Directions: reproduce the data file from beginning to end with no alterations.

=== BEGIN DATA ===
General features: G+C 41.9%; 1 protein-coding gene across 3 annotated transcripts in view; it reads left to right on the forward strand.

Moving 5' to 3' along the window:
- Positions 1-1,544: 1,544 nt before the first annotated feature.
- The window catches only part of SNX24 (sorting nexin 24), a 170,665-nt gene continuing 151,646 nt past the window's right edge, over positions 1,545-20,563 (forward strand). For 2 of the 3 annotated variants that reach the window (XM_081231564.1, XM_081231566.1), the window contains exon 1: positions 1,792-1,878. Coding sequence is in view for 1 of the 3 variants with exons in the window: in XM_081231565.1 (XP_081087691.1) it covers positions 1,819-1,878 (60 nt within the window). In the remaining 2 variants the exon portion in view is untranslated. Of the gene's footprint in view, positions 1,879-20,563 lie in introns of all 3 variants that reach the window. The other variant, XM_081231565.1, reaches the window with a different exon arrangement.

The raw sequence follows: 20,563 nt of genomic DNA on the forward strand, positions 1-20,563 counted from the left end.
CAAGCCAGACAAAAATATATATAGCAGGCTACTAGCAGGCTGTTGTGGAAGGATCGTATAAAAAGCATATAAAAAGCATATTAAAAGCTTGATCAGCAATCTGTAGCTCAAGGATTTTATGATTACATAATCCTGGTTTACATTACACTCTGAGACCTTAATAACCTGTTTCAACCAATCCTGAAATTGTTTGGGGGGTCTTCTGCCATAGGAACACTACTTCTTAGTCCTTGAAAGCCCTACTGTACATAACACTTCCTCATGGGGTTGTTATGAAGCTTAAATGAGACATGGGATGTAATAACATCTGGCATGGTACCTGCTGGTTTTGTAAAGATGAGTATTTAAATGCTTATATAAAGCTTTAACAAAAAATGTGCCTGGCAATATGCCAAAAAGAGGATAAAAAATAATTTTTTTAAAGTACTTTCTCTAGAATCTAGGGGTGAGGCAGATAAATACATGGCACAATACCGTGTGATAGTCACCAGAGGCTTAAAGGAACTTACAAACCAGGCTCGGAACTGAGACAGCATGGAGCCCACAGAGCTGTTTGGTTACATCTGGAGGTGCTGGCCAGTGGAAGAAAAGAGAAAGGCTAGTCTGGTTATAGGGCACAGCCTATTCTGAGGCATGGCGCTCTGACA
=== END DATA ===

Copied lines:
General features: G+C 41.9%; 1 protein-coding gene across 3 annotated transcripts in view; it reads left to right on the forward strand.

Moving 5' to 3' along the window:
- Positions 1-1,544: 1,544 nt before the first annotated feature.
- The window catches only part of SNX24 (sorting nexin 24), a 170,665-nt gene continuing 151,646 nt past the window's right edge, over positions 1,545-20,563 (forward strand). For 2 of the 3 annotated variants that reach the window (XM_081231564.1, XM_081231566.1), the window contains exon 1: positions 1,792-1,878. Coding sequence is in view for 1 of the 3 variants with exons in the window: in XM_081231565.1 (XP_081087691.1) it covers positions 1,819-1,878 (60 nt within the window). In the remaining 2 variants the exon portion in view is untranslated. Of the gene's footprint in view, positions 1,879-20,563 lie in introns of all 3 variants that reach the window. The other variant, XM_081231565.1, reaches the window with a different exon arrangement.

The raw sequence follows: 20,563 nt of genomic DNA on the forward strand, positions 1-20,563 counted from the left end.
CAAGCCAGACAAAAATATATATAGCAGGCTACTAGCAGGCTGTTGTGGAAGGATCGTATAAAAAGCATATAAAAAGCATATTAAAAGCTTGATCAGCAATCTGTAGCTCAAGGATTTTATGATTACATAATCCTGGTTTACATTACACTCTGAGACCTTAATAACCTGTTTCAACCAATCCTGAAATTGTTTGGGGGGTCTTCTGCCATAGGAACACTACTTCTTAGTCCTTGAAAGCCCTACTGTACATAACACTTCCTCATGGGGTTGTTATGAAGCTTAAATGAGACATGGGATGTAATAACATCTGGCATGGTACCTGCTGGTTTTGTAAAGATGAGTATTTAAATGCTTATATAAAGCTTTAACAAAAAATGTGCCTGGCAATATGCCAAAAAGAGGATAAAAAATAATTTTTTTAAAGTACTTTCTCTAGAATCTAGGGGTGAGGCAGATAAATACATGGCACAATACCGTGTGATAGTCACCAGAGGCTTAAAGGAACTTACAAACCAGGCTCGGAACTGAGACAGCATGGAGCCCACAGAGCTGTTTGGTTACATCTGGAGGTGCTGGCCAGTGGAAGAAAAGAGAAAGGCTAGTCTGGTTATAGGGCACAGCCTATTCTGAGGCATGGCGCTCTGACA